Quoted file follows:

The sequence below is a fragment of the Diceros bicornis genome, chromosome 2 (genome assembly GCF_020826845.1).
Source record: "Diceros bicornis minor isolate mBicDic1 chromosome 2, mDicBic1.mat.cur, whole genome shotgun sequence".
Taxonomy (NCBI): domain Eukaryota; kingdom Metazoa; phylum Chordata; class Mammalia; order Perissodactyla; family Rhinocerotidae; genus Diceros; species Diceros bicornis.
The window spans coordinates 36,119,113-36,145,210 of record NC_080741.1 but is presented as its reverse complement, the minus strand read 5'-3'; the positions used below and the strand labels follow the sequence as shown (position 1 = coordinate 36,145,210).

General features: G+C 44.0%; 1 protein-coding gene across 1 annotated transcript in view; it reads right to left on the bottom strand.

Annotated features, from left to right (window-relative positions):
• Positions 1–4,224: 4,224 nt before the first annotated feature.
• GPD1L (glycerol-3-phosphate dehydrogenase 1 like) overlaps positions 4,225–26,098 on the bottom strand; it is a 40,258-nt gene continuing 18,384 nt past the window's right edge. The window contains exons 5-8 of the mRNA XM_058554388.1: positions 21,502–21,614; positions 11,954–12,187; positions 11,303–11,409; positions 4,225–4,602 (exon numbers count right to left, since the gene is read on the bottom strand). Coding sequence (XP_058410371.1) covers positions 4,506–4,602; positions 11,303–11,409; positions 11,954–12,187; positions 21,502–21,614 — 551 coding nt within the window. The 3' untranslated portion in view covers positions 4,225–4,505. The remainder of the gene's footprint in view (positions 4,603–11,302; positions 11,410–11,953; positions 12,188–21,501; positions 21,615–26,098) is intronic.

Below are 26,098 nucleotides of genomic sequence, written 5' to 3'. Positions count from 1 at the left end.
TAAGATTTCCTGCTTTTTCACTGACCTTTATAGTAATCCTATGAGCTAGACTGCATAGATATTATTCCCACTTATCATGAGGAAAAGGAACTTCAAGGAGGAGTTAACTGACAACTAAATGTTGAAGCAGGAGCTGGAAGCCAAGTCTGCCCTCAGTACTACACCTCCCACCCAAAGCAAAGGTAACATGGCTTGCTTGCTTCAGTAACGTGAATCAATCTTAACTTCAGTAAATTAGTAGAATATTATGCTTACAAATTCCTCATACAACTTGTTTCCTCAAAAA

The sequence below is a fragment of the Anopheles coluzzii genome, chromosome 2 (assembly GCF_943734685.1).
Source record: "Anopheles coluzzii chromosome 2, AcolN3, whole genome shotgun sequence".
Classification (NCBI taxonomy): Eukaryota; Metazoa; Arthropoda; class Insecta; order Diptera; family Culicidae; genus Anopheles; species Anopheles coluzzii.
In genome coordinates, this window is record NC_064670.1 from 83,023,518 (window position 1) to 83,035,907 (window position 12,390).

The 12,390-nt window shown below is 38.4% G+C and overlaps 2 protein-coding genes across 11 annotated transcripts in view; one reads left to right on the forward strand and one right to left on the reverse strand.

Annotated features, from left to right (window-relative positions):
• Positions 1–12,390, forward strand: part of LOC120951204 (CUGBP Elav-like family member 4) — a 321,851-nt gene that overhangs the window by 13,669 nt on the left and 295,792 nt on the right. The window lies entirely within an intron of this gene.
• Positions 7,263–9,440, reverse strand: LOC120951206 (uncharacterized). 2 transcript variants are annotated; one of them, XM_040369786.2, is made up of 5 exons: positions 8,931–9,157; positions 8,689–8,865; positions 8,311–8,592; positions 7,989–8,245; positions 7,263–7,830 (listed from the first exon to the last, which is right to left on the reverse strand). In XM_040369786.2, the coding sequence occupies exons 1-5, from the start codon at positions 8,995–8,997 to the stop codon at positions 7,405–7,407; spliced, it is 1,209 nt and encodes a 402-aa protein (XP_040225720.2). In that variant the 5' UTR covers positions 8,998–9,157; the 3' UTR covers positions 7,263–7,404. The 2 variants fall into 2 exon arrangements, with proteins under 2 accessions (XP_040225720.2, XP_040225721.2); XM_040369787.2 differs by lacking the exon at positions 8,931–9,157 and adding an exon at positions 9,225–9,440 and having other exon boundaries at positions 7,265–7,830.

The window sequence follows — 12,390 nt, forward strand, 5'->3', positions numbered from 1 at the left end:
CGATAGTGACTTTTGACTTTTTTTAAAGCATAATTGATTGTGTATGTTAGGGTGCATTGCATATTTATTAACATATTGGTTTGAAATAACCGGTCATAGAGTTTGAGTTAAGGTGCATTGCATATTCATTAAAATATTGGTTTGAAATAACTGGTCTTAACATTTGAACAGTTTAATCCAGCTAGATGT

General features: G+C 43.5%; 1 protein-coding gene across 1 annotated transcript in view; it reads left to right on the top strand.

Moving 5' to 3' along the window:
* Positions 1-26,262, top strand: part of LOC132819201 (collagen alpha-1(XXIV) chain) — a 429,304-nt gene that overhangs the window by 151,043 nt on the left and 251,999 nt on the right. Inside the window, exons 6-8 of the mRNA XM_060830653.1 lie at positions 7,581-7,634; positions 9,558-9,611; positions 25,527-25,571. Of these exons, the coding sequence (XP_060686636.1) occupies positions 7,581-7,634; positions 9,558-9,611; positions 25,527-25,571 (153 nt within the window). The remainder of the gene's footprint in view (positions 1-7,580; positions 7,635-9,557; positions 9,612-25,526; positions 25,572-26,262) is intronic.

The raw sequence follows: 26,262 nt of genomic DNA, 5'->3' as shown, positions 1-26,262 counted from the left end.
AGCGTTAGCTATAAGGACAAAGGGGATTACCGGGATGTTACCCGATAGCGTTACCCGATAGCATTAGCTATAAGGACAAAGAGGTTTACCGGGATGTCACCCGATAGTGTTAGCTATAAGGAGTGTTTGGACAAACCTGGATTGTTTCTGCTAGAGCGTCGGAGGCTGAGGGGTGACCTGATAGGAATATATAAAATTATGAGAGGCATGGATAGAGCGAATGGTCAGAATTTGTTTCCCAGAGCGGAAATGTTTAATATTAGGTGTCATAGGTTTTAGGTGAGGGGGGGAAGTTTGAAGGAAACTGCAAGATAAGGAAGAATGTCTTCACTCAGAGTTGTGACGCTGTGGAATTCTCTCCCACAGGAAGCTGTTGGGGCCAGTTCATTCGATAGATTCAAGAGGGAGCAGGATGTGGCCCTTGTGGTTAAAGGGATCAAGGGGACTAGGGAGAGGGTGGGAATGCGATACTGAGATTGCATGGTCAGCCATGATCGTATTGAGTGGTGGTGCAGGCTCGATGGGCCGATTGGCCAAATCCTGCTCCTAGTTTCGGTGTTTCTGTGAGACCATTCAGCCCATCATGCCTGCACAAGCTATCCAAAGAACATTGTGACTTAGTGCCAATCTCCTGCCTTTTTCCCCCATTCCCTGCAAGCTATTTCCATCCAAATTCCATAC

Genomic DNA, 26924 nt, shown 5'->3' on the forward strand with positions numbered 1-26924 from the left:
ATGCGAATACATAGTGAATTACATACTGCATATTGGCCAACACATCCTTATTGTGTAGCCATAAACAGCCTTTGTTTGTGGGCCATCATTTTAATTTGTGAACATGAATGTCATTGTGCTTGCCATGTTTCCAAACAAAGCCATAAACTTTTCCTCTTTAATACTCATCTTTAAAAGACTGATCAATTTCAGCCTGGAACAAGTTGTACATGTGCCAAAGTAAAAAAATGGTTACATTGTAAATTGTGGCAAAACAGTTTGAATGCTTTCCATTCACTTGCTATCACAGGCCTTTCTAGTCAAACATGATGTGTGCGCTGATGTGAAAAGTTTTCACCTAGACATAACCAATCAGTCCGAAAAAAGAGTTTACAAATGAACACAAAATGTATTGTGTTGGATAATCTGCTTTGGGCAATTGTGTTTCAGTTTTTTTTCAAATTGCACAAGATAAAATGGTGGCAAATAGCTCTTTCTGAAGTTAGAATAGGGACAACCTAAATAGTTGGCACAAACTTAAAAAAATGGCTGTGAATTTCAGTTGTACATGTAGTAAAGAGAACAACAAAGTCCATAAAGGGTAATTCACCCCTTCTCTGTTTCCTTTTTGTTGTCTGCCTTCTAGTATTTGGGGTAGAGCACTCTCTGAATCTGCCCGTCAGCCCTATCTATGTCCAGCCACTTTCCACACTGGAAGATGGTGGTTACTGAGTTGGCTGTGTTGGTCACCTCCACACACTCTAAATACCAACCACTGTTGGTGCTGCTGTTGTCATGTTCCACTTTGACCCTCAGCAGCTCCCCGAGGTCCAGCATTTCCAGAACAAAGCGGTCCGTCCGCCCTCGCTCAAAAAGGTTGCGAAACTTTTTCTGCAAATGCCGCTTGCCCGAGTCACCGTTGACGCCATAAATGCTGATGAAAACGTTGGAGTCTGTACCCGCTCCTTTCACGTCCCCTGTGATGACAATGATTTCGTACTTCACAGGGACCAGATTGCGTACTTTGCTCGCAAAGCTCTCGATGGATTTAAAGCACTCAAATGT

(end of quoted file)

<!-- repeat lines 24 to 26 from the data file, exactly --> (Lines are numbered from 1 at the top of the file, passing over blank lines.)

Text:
The raw sequence follows: 26,262 nt of genomic DNA, 5'->3' as shown, positions 1-26,262 counted from the left end.
AGCGTTAGCTATAAGGACAAAGGGGATTACCGGGATGTTACCCGATAGCGTTACCCGATAGCATTAGCTATAAGGACAAAGAGGTTTACCGGGATGTCACCCGATAGTGTTAGCTATAAGGAGTGTTTGGACAAACCTGGATTGTTTCTGCTAGAGCGTCGGAGGCTGAGGGGTGACCTGATAGGAATATATAAAATTATGAGAGGCATGGATAGAGCGAATGGTCAGAATTTGTTTCCCAGAGCGGAAATGTTTAATATTAGGTGTCATAGGTTTTAGGTGAGGGGGGGAAGTTTGAAGGAAACTGCAAGATAAGGAAGAATGTCTTCACTCAGAGTTGTGACGCTGTGGAATTCTCTCCCACAGGAAGCTGTTGGGGCCAGTTCATTCGATAGATTCAAGAGGGAGCAGGATGTGGCCCTTGTGGTTAAAGGGATCAAGGGGACTAGGGAGAGGGTGGGAATGCGATACTGAGATTGCATGGTCAGCCATGATCGTATTGAGTGGTGGTGCAGGCTCGATGGGCCGATTGGCCAAATCCTGCTCCTAGTTTCGGTGTTTCTGTGAGACCATTCAGCCCATCATGCCTGCACAAGCTATCCAAAGAACATTGTGACTTAGTGCCAATCTCCTGCCTTTTTCCCCCATTCCCTGCAAGCTATTTCCATCCAAATTCCATAC

Genomic DNA, 26924 nt, shown 5'->3' on the forward strand with positions numbered 1-26924 from the left: